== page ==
Ever Wonder What it’s Like to be Color Blind? Let Me Tell You
Funny story: I was six years old and just starting kindergarten. To kind of figure out where each student was academically the teachers were asking basic questions like do you know this letter or number? Do you know what animal this is? What color is this? The last question is where things got interesting for me.
Now, at the time I was unaware of what was really going on. But after I was done with my questions the teachers told my mom that I did not know my colors. This kind of came as a shock to her because up to that point the issue of color for me wasn’t really a big deal. Apparently, we had been working on my knowledge of colors and I was doing okay with them. So, the teachers suggested I get tested by the eye doctor for color blindness. Guess who miserably failed that test? I think the response was, “Oh yeah he is definitely color blind.” Bit of an ego killer for a six-year-old but oh well.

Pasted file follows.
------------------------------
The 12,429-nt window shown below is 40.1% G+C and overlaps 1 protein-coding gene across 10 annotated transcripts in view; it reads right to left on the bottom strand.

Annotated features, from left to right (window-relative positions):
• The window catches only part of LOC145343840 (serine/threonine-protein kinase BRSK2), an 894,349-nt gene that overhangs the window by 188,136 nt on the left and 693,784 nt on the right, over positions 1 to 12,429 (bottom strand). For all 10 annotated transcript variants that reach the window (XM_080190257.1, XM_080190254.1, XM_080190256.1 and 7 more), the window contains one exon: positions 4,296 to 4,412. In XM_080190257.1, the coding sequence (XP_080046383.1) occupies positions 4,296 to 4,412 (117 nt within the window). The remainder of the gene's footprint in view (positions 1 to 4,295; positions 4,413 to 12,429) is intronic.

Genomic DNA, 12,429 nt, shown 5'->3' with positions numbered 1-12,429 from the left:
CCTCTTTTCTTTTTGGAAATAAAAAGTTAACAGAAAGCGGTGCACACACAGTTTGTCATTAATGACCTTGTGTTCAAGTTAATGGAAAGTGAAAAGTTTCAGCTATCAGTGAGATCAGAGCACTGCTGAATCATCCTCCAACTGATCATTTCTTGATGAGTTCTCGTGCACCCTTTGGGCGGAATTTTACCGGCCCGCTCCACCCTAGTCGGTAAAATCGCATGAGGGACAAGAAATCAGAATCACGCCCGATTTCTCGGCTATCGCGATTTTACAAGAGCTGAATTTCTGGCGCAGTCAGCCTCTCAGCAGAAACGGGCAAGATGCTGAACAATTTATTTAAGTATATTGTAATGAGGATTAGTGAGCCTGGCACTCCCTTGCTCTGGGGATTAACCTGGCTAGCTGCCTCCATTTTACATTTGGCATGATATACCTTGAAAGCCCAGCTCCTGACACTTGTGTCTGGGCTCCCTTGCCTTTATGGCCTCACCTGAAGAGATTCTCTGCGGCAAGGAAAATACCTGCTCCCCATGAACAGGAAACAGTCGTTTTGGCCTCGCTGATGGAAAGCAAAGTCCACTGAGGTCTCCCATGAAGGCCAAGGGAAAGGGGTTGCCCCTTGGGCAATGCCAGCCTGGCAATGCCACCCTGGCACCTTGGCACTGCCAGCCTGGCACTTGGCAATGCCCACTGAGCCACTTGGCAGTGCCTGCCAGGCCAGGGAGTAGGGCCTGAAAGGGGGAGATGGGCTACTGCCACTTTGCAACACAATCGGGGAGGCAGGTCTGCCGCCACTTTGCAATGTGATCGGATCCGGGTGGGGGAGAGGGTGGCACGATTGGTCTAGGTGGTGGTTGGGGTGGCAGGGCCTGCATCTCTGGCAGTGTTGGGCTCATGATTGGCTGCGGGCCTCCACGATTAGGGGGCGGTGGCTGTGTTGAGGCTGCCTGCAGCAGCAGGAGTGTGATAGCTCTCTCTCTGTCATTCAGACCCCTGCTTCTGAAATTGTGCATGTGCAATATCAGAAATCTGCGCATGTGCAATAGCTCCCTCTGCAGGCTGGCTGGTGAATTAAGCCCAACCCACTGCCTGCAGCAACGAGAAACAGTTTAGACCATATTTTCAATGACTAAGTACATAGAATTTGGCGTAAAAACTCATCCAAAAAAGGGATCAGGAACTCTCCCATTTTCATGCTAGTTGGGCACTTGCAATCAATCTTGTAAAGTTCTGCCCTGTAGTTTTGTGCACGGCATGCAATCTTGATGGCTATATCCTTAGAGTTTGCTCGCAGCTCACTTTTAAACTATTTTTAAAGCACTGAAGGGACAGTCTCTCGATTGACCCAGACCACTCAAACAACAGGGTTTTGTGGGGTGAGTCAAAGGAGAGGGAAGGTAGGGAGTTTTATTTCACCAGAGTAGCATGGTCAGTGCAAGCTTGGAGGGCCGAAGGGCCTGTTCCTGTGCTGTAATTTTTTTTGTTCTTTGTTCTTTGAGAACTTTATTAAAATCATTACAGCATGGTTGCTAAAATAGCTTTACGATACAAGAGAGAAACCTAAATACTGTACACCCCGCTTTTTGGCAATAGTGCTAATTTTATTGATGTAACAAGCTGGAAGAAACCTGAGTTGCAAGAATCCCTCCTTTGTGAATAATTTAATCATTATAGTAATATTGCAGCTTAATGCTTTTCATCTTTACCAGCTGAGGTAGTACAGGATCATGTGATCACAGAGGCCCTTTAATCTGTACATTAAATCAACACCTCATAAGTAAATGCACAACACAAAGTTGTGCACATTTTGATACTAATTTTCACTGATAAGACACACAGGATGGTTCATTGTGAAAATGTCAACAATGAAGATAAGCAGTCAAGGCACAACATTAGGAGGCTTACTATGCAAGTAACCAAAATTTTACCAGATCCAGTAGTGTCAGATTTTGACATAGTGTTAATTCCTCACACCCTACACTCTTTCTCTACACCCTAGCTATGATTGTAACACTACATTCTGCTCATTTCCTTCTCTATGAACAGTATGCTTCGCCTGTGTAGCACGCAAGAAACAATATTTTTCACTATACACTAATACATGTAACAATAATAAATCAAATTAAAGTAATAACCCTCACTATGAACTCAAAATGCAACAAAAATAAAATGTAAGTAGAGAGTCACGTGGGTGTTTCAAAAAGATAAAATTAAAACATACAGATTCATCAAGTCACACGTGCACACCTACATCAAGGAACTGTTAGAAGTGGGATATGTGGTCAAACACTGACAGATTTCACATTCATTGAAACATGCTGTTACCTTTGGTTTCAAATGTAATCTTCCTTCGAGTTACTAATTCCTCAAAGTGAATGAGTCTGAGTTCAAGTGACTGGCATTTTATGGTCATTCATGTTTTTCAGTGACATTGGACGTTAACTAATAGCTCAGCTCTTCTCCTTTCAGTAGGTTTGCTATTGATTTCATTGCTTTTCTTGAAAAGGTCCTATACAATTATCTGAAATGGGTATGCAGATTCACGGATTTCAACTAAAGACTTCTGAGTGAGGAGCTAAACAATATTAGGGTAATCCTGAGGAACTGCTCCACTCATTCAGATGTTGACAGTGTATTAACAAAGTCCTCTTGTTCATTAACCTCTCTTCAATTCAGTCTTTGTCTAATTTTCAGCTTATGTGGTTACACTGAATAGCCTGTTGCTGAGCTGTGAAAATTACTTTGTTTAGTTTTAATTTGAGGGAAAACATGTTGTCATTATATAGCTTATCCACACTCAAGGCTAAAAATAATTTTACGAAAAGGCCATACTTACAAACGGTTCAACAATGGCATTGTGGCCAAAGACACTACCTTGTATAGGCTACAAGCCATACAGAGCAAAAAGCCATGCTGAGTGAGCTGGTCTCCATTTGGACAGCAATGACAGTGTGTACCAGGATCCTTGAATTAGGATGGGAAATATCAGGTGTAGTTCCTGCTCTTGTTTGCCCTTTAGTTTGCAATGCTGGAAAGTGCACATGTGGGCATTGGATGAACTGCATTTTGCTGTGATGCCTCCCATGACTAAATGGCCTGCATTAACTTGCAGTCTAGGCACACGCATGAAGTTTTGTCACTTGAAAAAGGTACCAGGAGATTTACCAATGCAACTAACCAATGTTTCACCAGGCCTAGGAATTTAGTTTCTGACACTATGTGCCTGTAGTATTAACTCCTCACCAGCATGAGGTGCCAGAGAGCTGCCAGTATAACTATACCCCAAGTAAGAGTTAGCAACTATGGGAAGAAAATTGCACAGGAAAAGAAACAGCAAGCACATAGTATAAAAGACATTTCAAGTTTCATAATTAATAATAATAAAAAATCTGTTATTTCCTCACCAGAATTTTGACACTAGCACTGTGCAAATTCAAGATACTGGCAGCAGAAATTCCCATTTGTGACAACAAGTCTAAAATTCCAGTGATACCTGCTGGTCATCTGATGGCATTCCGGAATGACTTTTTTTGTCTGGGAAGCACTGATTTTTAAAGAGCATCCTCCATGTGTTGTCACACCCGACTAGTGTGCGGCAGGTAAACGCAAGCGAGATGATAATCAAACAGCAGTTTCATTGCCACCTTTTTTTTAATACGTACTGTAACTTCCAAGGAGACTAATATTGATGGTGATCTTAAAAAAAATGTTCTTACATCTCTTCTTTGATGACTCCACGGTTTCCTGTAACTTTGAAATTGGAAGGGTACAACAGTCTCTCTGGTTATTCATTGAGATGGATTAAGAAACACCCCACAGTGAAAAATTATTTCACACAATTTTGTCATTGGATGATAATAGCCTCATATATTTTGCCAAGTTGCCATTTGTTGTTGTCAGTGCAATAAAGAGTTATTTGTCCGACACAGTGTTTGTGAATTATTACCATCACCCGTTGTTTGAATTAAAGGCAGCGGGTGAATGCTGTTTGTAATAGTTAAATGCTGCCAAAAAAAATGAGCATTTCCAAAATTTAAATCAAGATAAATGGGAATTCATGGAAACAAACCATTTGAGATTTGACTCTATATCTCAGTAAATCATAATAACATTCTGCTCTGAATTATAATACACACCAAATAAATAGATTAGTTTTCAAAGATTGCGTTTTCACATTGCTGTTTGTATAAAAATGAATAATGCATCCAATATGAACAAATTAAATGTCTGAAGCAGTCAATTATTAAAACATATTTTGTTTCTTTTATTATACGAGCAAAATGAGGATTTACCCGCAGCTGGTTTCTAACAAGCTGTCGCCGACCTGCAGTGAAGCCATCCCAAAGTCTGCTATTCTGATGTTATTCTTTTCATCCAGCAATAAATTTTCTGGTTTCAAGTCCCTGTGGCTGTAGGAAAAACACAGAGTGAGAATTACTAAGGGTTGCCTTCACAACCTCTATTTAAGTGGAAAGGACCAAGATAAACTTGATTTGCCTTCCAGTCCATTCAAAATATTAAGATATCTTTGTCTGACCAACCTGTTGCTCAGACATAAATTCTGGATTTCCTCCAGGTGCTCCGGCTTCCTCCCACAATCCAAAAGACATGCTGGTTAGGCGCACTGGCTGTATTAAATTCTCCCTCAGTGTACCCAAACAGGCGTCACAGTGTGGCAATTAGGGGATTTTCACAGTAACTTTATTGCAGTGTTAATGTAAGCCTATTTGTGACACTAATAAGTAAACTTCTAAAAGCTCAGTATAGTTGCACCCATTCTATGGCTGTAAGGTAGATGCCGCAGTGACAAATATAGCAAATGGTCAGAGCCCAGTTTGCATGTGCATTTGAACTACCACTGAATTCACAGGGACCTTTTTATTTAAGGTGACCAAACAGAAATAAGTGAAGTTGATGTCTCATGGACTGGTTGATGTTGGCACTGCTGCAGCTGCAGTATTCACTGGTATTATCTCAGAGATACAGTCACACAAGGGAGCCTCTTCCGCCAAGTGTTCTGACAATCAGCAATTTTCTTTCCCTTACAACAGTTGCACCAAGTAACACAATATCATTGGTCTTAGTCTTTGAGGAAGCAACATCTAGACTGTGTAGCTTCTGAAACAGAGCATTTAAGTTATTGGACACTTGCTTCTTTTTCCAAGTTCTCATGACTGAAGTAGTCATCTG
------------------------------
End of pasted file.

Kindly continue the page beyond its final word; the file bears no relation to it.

Most of the time when a person thinks of someone being color blind, they tend to think we only see in black in white. In some cases that is true. In my case, I see the world in color just not in the same way you do. Red can be orange or pink. Blue usually gets mixed up with pink, purple, or even some shades of green. Brown and green are interchangeable. You get the picture.
Luckily, there are companies out there that make certain glasses that allow us, color blind folks, to see what normal people see. I am fortunate enough to own a pair of EnChroma sunglasses. These things are awesome. They give me the chance to see the world as accurately as possible and I love it. Seeing basic things like green grass blows my mind every time I put the glasses on.
Anytime I wear my EnChroma glasses someone will ask me, “Well, how do you know that the grass is green?” My answer is, after 25 years of seeing the way I do, I kind of have an idea of what color things are supposed to be. I’ve been corrected on what color things are for so long I know that if I see something a certain way, odds are I’ve been corrected on it before.
For example, let’s say you and I are walking around town together and I point out something that I see as blue. First off, you are probably going to shoot me a weird look and say, “Uh, do you mean that pink thing?” Sure. But from that moment on I know that if I see that type of blue again, I know that it is actually pink. It will still look blue to me. However, my brain will know to refer to it as pink. I know it’s kind of confusing but so is being color blind.
To give a better idea of what my world looks like, here are a couple of different examples.
What I see is somewhere between Deuteranomaly and Protanopia. Looks weird, right?